Talk about your time savers. New research from Microsoft and the University of Toronto may make it possible for non-Chinese speakers to “speak” the language in their own voices without having to learn the language. Given the trade relationships between the US and China, this could be a really big deal if it works as advertised.
While great strides have been made in speech recognition over the past decades, the current systems still carry word error rates of 20 percent to 25 percent when handling “arbitrary speech,” Microsoft’s Richard Rashid wrote in a blog post. (Do you hear that Siri?)
But now, new technology called Deep Neural Networks, which mimics the way the human brain operates, enables much more discriminating speech recognition, according to Rashid, Microsoft’s chief research officer.
Rashid, who demonstrated the technology at a Microsoft conference in Tianjin, China in late October said the process takes text from the subject’s speech, runs it through a translator, first finding the Chinese (I’m assuming Mandarin) equivalents for his words, then rearranges the words in a way that is appropriate to the new language.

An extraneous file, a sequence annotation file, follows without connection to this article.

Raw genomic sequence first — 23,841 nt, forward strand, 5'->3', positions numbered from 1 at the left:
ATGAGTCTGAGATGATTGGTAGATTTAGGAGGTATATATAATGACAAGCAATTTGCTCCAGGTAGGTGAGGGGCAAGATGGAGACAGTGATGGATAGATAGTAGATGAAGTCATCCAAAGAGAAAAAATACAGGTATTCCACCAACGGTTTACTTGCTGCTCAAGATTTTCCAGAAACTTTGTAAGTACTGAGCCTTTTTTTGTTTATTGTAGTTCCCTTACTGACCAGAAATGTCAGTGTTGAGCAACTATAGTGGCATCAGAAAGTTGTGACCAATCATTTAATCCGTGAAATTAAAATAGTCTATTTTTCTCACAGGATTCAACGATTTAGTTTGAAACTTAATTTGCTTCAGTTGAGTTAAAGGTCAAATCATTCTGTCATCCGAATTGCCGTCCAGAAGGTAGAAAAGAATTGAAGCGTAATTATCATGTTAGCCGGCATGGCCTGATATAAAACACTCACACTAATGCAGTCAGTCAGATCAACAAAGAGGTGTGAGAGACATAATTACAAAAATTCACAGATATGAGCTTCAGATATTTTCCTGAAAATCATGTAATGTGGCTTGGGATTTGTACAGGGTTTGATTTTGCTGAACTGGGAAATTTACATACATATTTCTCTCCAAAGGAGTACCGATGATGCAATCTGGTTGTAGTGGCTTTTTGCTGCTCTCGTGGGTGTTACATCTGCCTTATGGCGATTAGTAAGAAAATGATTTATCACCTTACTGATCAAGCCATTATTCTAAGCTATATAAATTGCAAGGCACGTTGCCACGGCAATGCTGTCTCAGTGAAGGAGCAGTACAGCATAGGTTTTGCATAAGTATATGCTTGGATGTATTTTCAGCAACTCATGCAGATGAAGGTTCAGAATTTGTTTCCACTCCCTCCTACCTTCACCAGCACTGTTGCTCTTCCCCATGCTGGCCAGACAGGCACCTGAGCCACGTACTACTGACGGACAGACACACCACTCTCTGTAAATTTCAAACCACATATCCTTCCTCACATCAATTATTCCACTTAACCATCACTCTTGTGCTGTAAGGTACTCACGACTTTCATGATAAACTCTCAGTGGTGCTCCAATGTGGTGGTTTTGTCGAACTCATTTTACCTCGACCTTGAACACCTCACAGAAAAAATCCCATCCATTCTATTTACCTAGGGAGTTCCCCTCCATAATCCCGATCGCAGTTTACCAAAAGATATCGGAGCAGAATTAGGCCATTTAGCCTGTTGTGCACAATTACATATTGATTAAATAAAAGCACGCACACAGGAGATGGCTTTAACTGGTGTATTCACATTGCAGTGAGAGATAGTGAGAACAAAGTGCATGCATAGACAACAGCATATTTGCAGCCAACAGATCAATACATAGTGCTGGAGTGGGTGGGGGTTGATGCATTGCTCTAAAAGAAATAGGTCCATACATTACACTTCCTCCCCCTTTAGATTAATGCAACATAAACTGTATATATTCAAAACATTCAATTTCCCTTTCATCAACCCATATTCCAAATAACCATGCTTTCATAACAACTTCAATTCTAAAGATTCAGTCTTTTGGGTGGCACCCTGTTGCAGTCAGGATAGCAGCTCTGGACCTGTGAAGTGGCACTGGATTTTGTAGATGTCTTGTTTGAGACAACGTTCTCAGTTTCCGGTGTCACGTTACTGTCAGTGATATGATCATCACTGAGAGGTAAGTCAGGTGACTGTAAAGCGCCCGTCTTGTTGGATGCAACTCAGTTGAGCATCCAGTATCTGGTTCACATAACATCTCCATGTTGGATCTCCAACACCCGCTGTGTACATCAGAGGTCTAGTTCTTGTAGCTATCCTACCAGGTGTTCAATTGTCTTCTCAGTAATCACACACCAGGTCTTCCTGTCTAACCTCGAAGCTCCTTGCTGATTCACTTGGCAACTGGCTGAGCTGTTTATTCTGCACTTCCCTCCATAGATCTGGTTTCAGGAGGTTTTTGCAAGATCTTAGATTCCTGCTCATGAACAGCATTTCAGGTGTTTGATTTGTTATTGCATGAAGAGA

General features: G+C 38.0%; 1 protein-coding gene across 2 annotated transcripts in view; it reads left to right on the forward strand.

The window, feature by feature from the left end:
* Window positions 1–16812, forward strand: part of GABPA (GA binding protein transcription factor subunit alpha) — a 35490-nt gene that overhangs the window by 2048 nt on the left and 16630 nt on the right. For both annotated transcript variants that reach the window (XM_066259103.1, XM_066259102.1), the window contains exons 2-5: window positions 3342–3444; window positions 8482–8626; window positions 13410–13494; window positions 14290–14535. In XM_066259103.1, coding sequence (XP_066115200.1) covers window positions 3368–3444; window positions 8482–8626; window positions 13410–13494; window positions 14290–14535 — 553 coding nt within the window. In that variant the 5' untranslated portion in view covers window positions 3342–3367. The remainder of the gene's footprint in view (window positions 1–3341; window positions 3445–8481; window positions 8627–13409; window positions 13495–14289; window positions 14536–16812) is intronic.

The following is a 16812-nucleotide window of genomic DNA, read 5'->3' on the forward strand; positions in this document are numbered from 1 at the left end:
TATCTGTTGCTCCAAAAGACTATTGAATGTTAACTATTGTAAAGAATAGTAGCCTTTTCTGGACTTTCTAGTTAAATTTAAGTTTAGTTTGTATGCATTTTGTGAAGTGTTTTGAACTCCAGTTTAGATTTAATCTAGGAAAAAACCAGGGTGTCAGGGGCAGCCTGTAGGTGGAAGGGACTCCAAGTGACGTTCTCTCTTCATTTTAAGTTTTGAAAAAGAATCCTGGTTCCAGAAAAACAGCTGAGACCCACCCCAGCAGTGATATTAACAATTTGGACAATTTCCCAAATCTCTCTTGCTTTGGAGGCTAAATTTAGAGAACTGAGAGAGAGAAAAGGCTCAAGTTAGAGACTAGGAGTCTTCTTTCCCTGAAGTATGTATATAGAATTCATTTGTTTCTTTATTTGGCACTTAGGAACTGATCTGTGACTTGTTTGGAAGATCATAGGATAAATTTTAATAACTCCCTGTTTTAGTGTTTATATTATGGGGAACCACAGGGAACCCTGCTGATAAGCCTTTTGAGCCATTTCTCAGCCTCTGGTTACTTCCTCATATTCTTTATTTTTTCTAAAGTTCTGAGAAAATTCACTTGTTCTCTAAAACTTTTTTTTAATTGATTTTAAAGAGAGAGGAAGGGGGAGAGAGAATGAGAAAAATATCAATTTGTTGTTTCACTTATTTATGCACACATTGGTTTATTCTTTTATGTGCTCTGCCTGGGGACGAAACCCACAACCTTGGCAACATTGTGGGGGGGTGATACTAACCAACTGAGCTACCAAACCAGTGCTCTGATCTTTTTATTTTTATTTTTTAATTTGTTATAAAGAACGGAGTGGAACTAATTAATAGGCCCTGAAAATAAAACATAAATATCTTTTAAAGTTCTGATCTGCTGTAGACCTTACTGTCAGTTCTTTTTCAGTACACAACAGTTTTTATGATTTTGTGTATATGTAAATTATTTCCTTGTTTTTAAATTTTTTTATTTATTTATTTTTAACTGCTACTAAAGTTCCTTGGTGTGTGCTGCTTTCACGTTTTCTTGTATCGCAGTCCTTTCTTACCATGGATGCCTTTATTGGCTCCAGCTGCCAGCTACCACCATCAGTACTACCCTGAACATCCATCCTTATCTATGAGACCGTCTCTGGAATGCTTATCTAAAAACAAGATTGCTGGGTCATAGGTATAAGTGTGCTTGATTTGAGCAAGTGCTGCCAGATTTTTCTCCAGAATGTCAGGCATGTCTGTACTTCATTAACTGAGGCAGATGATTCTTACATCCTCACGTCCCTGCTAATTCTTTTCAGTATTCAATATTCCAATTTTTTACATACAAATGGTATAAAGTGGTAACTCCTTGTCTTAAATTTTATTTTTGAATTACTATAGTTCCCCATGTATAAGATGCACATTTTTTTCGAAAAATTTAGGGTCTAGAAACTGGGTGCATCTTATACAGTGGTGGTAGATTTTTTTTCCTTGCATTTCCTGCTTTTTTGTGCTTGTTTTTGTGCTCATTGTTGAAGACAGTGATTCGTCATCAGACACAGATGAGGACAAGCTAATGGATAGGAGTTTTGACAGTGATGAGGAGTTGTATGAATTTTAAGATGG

In addition, a text-to-speech system uses samples from a native Chinese speaker and from the English speaker’s own voice from pre-recorded English data to model the sound of the speaker’s voice. Watching a video of Rashid’s demo, it’s clear that the technology impressed the audience of Tianjin students. The system is not perfect, Rashid said, but it does cut word error rate by 30 percent.
Microsoft, by the way, last week inked a deal with 21Vianet, a Shanghai-based ISP, to bring both Windows Azure public cloud services and Office 365 to China.